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Size of the database

How to calculate the size of the database knowing the datatypes of the fields in table and the expected number of rows?
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asked Oct 18 '10 at 03:20 AM in Default

aRookieBIdev gravatar image

aRookieBIdev
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To estimate the size of a database, estimate the size of each table individually and then add the values obtained. The size of a table depends on whether the table has indexes and, if they do, what type of indexes. It involves various calculations

For tables it is the sum of size of clustered index + the sum of the size of all the non clustered index

for heap it is page size i.e, 8192 * Number of pages that required to store all the rows

To know more, see [Capacity Planning][1], article from Microsoft

[1]: http://msdn.microsoft.com/en-us/library/ms187445.aspx
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answered Oct 18 '10 at 03:37 AM

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Cyborg
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I just tested Matt Whitfield's product named Atlantis Data Space Analyser and if this free tool is not the best thing since the sliced bread then I don't know what is. It graphically shows allocated, in-row, LOB, index etc spaces used by existing objects in the database. Since it is easy enough to write a script to mock the objects and data, the tool will let you see the whole picture before making a decision about storage requirements, and these picture will show exact numbers not just the estimates.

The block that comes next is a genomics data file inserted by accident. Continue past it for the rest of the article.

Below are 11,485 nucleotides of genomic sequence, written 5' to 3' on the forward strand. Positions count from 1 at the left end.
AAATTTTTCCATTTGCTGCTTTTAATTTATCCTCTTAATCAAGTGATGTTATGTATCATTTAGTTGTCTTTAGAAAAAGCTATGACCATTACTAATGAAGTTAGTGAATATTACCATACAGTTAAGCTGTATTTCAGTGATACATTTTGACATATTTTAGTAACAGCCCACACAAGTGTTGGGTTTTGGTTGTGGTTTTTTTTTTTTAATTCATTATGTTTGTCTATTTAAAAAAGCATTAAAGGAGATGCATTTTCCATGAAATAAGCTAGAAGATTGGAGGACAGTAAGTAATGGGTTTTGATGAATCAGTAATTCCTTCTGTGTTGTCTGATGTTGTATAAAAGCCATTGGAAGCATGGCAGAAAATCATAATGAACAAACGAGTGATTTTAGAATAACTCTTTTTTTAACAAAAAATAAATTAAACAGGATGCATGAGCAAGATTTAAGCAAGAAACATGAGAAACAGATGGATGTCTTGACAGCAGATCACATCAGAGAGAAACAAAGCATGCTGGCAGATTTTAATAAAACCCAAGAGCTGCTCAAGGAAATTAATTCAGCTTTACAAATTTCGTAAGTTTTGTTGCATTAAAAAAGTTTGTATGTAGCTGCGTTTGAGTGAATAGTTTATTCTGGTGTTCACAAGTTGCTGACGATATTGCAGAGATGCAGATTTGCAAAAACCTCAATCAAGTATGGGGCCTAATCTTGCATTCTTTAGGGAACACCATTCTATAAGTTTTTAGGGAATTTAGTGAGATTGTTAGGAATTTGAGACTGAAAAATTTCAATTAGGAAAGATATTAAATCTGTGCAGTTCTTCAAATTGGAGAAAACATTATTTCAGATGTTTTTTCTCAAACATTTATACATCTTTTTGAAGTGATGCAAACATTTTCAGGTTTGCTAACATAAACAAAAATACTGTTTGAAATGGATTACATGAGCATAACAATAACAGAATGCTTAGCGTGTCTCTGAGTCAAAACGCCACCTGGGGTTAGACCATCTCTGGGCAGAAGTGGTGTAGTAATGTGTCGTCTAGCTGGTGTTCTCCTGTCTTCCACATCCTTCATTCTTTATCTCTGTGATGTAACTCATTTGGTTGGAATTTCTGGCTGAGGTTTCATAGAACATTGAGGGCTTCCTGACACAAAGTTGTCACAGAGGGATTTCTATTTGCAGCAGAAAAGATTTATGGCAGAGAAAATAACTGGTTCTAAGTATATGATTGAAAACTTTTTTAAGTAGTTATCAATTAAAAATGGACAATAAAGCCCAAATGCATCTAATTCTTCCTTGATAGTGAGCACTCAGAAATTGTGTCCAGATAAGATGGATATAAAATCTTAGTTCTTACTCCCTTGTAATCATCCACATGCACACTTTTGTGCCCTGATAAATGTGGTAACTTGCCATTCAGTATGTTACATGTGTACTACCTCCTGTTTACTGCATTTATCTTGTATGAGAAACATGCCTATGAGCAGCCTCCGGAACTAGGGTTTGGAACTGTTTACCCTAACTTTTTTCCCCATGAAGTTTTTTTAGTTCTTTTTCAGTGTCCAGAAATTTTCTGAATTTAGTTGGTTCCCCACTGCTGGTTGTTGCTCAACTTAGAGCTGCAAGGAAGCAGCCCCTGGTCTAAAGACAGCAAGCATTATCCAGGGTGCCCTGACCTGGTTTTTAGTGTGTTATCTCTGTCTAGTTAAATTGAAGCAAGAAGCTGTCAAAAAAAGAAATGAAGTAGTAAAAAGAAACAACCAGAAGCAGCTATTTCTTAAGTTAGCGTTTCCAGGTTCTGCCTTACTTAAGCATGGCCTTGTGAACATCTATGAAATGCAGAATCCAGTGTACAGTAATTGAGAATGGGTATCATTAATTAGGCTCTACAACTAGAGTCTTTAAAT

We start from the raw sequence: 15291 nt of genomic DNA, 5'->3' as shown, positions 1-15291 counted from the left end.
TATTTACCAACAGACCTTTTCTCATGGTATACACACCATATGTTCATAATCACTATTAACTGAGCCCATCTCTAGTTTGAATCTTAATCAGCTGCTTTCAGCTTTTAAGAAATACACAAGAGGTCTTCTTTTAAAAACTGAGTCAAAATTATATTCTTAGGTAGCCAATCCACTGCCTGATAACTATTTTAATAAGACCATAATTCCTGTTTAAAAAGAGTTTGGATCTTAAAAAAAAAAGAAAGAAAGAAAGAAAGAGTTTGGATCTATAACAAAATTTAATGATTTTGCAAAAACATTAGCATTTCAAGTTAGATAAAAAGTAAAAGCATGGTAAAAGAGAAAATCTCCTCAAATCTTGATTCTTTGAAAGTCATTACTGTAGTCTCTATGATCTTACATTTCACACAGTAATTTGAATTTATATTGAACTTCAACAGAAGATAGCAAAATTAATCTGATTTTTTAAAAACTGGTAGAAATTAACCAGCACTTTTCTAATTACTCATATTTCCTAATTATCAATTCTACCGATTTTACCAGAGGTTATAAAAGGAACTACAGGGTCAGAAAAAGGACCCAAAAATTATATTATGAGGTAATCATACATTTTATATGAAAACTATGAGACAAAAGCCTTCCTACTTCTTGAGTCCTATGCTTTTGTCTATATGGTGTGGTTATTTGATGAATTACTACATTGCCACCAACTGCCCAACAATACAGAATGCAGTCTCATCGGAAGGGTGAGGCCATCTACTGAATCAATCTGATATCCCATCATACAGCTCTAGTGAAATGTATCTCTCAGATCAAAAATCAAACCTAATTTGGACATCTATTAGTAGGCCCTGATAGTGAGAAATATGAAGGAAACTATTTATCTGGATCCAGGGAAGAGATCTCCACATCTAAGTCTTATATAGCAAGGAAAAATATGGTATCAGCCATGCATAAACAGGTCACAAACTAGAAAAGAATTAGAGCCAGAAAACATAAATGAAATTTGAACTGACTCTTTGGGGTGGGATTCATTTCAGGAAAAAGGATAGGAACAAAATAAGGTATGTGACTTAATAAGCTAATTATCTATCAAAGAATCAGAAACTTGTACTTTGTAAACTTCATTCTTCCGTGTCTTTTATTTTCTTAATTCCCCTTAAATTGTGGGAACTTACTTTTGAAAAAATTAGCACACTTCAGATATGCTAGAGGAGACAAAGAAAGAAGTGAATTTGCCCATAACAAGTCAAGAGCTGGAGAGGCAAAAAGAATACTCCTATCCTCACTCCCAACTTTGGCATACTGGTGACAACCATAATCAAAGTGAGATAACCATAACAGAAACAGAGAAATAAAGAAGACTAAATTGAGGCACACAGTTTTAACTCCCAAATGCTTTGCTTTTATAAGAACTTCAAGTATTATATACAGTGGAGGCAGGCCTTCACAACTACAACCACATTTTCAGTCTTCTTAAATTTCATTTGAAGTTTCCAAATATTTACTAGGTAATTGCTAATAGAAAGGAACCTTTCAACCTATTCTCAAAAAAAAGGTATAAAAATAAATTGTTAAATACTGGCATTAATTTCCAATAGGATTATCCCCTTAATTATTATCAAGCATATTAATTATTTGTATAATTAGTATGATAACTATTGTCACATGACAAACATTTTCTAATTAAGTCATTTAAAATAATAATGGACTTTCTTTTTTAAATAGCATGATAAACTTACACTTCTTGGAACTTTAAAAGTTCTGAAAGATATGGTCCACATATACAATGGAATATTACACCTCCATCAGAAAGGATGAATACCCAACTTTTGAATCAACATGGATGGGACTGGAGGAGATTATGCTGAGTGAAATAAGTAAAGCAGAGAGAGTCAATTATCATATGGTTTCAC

Oct 18 '10 at 04:34 PM Oleg
@Oleg - Thanks - that means a lot to me coming from you!
Oct 19 '10 at 12:50 AM Matt Whitfield ♦♦
thank you.Its very useful.
Oct 19 '10 at 02:30 AM aRookieBIdev
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Database management systems must constantly face the trade-off of "speed vs. space," and generally speaking they tilt in favor of speed.

Also, if the database is anticipated to be large enough that per-estimation of space requirements is likely to be a factor, many other issues can pop into reasonable consideration. You probably need to have a RAID array. You probably should distribute parts of the database to different drives and volumes. Once again you are paying, with space and drives, for ... speed, redundancy, and so on. Thus, the more "important" an advance space-estimate is perceived to be, the less likely it is to be accurate.

And if you want to know the future growth rate of your database you should try Lepide SQL Storage Manager which having capability to forecast your database future disk space growth rate and manage the capacity of database via performing many operation like defragmentation, Partition, rebuild & reorganize the indexes etc

http://www.lepide.com/sql-storage-manager/

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answered Mar 22 '13 at 12:59 PM

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indexer
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doesn't answer the question.
Mar 22 '13 at 01:28 PM ThomasRushton ♦
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asked: Oct 18 '10 at 03:20 AM

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Last Updated: Mar 22 '13 at 01:28 PM